March 1, 2005: Headlines: COS - Central African Republic: University Education: Psychology: Women's Issues: Activisim: Black Issues: Pedagogy : Radical Psychology: Central African Republic RPCV Evangeline Wheeler, Associate Professor of Psychology at Towson University, writes on Applying the Activist Model to the Classroom

Peace Corps Online: Peace Corps News: Peace Corps Library: Psychology: January 23, 2005: Index: PCOL Exclusive: Psychology, Pschological Testing, Pschological Warfare : March 1, 2005: Headlines: COS - Central African Republic: University Education: Psychology: Women's Issues: Activisim: Black Issues: Pedagogy : Radical Psychology: Central African Republic RPCV Evangeline Wheeler, Associate Professor of Psychology at Towson University, writes on Applying the Activist Model to the Classroom

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Central African Republic RPCV Evangeline Wheeler, Associate Professor of Psychology at Towson University, writes on Applying the Activist Model to the Classroom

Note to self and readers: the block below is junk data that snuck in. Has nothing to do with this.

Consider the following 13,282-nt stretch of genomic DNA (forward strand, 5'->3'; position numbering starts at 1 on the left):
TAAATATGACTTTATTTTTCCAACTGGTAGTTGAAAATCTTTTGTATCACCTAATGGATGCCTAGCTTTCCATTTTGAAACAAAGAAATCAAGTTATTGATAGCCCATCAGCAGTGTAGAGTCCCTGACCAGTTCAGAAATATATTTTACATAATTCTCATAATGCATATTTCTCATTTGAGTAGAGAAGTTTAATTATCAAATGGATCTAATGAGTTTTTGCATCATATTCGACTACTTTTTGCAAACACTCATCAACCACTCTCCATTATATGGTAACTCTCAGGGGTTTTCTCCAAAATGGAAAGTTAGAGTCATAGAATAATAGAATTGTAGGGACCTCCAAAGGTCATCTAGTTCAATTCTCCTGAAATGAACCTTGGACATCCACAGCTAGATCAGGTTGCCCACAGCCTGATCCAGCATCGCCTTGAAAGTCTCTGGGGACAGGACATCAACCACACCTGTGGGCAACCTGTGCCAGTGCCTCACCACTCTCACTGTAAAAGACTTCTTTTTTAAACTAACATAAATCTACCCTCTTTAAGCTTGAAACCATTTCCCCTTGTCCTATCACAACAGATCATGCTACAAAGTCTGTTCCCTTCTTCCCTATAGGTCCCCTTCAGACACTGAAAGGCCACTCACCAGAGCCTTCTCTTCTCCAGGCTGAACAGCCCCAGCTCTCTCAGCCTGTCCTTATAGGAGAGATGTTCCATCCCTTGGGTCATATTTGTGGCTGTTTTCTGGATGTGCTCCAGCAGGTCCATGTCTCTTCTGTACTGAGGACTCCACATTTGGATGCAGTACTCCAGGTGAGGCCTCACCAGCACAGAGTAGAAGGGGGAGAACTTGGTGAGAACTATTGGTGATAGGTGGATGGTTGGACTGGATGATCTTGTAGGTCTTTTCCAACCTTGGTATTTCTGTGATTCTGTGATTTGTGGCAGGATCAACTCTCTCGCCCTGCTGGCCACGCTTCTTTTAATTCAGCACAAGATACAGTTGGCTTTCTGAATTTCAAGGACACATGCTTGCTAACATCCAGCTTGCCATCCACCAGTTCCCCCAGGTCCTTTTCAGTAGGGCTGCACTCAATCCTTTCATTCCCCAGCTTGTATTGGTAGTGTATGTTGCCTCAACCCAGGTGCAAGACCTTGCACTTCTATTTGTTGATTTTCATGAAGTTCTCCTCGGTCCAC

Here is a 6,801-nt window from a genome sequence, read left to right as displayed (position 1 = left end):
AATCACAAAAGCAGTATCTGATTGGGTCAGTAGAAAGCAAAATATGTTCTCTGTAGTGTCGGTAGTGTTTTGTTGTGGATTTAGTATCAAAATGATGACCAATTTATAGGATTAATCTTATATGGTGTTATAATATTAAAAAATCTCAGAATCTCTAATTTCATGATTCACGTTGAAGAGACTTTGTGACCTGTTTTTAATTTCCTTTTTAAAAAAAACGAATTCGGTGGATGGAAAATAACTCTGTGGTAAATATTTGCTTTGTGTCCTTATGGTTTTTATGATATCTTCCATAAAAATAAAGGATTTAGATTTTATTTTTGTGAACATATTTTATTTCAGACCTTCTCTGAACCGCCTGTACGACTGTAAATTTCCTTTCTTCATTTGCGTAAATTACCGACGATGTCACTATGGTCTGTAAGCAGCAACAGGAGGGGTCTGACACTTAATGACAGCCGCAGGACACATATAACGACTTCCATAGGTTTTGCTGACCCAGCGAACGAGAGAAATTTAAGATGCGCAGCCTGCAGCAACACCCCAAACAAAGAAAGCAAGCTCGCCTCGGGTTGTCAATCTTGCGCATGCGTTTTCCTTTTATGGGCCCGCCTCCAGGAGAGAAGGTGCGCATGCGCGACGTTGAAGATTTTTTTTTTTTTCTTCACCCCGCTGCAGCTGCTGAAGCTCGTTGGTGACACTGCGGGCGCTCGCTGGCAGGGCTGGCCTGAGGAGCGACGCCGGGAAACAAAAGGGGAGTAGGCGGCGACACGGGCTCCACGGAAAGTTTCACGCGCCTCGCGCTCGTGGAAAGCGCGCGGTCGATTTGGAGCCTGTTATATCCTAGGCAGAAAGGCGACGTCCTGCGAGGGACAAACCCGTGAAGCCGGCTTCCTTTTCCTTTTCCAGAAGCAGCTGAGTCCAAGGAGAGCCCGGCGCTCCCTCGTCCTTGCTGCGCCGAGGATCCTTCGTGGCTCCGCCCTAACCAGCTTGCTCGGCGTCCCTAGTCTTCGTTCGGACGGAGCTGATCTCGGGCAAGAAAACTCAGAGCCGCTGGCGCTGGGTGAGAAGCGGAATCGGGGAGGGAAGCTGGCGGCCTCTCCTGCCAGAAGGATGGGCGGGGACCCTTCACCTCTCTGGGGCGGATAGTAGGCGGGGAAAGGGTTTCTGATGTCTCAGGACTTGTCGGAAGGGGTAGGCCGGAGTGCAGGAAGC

Central African Republic RPCV Evangeline Wheeler, Associate Professor of Psychology at Towson University, writes on Applying the Activist Model to the Classroom

Central African Republic RPCV Evangeline Wheeler, Associate Professor of Psychology at Towson University, writes on Applying the Activist Model to the Classroom

Centering the Views of Black Women: Activist Pedagogy in the Psychology Classroom

Evangeline A. Wheeler
Towson University in Maryland

It is still the case that Europeanized scholars from Western culture develop and frame most psychological theories from their own perspectives (Wheeler, 2002). Even though one attempts in the modern psychological research laboratory to include more representative samples in recognition of prior biases due to findings based on young, white, middle-class college students, most research subjects still do not reflect a fair portion of African Americans and other minorities (except in some cases, Asians).


Applying the Activist Model to the Classroom